Yip and Yik are two brothers who used to run a restaurant together on Old Post Road in Edison Township, New Jersey. However after their father died, the two brothers split. Their wives didn’t get along for years and everybody said it was inevitable that the two owners would go their separate ways. Yip is the older brother and he continued to run the restaurant while Yik received a payment to start somewhere anew.
The payment was inadequate, but Yip and his wife couldn’t afford to pay more. So an informal agreement was reached that a yearly sum would be paid by Yip to Yik for five years to make up for the shortfall. However, Yip only paid in full for the first year. For the second and third year, he paid half of what they had agreed upon. For the forth and fifth year, there’s no payment at all. Such a breach of contract, albeit an unofficial one, couldn’t bode well for their relationship, which had already been under stress.
That was fifteen years ago and the brothers haven’t spoken to each other since. The elder brother Yip and his wife ran a good business–their children grew up and their business was fine. However the younger Yik just couldn’t get his act together. At first his new business was fine, but then he became hot headed and wanted to expand to a second restaurant, which ended up a failure. He had to sell the first restaurant to somebody else in order to pay for his failed expansion. For a while, Yik was without a restaurant and without a job. It’s not surprising that his wife ran away.
It takes Yik many years to work his way back, to the point that he finally was able to think about opening a new takeout. He is not aiming for anything big–the pandemic has finally made him realize that running a takeout is the future of Asian food. A takeout is obviously pandemic proof since no indoor sitting is needed.
September 1st is the first day of his new restaurant and Yik is so excited. Ivy from the Ivy Training Center has been Yik’s friend and translator for years. Whenever Yik has problem with contract signing, rent negotiation, township inspection, he would ask Ivy for help since Yik’s English is quite limited. There’s an afternoon rain storm in the forecast, but nobody thinks it is serious–it’s only the remnant of Hurricane Ida.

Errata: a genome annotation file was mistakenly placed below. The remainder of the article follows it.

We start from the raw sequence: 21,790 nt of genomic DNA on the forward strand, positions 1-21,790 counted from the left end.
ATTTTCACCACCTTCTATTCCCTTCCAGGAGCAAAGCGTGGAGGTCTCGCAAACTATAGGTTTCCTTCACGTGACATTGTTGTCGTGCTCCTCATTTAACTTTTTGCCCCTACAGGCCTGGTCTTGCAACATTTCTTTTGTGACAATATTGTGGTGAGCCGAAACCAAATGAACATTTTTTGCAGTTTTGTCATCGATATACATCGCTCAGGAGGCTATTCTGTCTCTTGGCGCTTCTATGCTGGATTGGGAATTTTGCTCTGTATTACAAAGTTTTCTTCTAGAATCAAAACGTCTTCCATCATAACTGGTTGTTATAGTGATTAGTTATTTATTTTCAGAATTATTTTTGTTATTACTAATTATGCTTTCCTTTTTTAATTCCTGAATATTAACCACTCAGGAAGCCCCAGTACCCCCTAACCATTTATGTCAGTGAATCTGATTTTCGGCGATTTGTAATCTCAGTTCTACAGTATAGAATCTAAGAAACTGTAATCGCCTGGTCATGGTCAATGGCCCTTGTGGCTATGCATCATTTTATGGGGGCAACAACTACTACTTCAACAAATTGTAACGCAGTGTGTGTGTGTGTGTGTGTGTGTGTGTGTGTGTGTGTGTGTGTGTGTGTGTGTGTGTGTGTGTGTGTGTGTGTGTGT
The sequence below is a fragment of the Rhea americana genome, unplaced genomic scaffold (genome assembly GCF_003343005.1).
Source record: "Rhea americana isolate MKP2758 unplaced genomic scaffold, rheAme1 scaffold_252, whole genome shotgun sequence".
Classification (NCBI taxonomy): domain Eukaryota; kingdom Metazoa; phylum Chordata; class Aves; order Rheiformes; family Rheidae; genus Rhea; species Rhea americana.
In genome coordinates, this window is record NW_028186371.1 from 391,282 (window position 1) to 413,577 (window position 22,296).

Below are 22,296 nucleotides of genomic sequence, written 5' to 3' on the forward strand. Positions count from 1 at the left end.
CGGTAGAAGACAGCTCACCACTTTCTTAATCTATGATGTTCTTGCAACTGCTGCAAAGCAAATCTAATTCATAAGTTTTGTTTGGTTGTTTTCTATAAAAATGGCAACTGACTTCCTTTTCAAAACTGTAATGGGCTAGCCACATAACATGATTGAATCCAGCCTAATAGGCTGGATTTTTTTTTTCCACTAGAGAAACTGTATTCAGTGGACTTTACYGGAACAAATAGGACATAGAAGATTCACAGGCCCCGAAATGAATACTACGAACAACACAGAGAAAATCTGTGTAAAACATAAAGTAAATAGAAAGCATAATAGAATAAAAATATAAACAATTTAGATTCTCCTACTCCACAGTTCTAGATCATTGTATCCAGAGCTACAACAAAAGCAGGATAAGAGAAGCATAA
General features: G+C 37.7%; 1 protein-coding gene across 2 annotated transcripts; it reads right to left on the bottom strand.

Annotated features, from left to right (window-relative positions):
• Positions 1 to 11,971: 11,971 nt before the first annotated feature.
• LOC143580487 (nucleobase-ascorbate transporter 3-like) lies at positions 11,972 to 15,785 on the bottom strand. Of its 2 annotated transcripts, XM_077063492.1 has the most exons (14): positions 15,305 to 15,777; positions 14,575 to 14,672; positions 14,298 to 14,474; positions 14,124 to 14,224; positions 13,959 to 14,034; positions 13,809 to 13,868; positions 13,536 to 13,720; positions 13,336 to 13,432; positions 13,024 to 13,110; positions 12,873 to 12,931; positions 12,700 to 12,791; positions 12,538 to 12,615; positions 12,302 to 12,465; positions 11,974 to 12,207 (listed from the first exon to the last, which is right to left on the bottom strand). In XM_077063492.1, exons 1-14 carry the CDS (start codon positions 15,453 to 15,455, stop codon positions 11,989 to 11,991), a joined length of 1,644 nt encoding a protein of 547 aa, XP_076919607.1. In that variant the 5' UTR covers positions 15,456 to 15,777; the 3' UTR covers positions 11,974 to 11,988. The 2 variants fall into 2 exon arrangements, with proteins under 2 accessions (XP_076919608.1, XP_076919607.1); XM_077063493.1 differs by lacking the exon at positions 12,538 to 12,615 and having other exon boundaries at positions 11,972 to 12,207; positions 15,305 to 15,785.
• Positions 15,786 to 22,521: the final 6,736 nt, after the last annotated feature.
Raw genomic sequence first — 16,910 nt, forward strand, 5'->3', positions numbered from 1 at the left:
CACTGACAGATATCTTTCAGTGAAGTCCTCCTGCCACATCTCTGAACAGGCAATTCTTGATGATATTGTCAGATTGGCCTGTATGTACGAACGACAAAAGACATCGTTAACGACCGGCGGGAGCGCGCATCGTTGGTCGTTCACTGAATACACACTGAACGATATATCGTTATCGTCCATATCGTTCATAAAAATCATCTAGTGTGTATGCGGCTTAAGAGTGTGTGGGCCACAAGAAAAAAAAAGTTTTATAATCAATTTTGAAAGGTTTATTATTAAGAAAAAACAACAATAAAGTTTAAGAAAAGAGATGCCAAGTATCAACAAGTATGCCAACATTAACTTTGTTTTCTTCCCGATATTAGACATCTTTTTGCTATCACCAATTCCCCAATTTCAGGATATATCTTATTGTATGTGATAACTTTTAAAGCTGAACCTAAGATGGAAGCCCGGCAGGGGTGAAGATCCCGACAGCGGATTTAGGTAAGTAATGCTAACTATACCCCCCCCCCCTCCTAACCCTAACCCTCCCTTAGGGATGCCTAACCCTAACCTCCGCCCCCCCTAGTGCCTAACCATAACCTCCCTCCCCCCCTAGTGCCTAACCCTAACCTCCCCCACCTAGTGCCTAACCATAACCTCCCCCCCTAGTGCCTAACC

At 5PM, the rain starts and it is nothing like an ordinary storm. It’s practically a deluge. The rain comes down so heavily and so quickly that the basement of the restaurant, where Yik keeps all his supplies, is soon flooded. Fortunately only a portion of their supplies have arrived so far. Yik, together with the three people he hired, is able to move the boxes to higher shelves to avoid a disaster.
When the rain finally stops and the water gradually recedes, Yik spends the whole night and the entire next day cleaning up. Ivy calls him to make inquiries and he almost cries.
“It’s a bad omen. First day of the business. Heaven must be angry with me. I am doomed.” He mumbles to Ivy. “How can I run a takeout if fate is against me? How can I do it?”
Yik is so distraught that Ivy asks him to come to stay with her and her husband at night, for fear that he is going mad and will do something crazy. Yik comes to stay for two days and then Ivy doesn’t see him again. On September 5th, Ivy comes to his restaurant, which is not far away from where the Korean grocery store is. Ivy is preparing for the worst. If Yik is still unstable emotionally, she will forcefully take him home with her. However, she is surprised to find that Yik becomes a different person.
“The business is so good. Look, I haven’t been able to sit down for my lunch yet and it’s almost four o’clock. So many people want takeout food. It is amazing.” Yik is brimming with smile.
“Just several days ago, you think heaven is doing something to punish you.” Ivy says.
“Noooooo.” Yik says with a deliberate drawl. “The flood is a good omen. It means that good business is coming in. It’s a good sign. I am going to pray to the water god from now on.”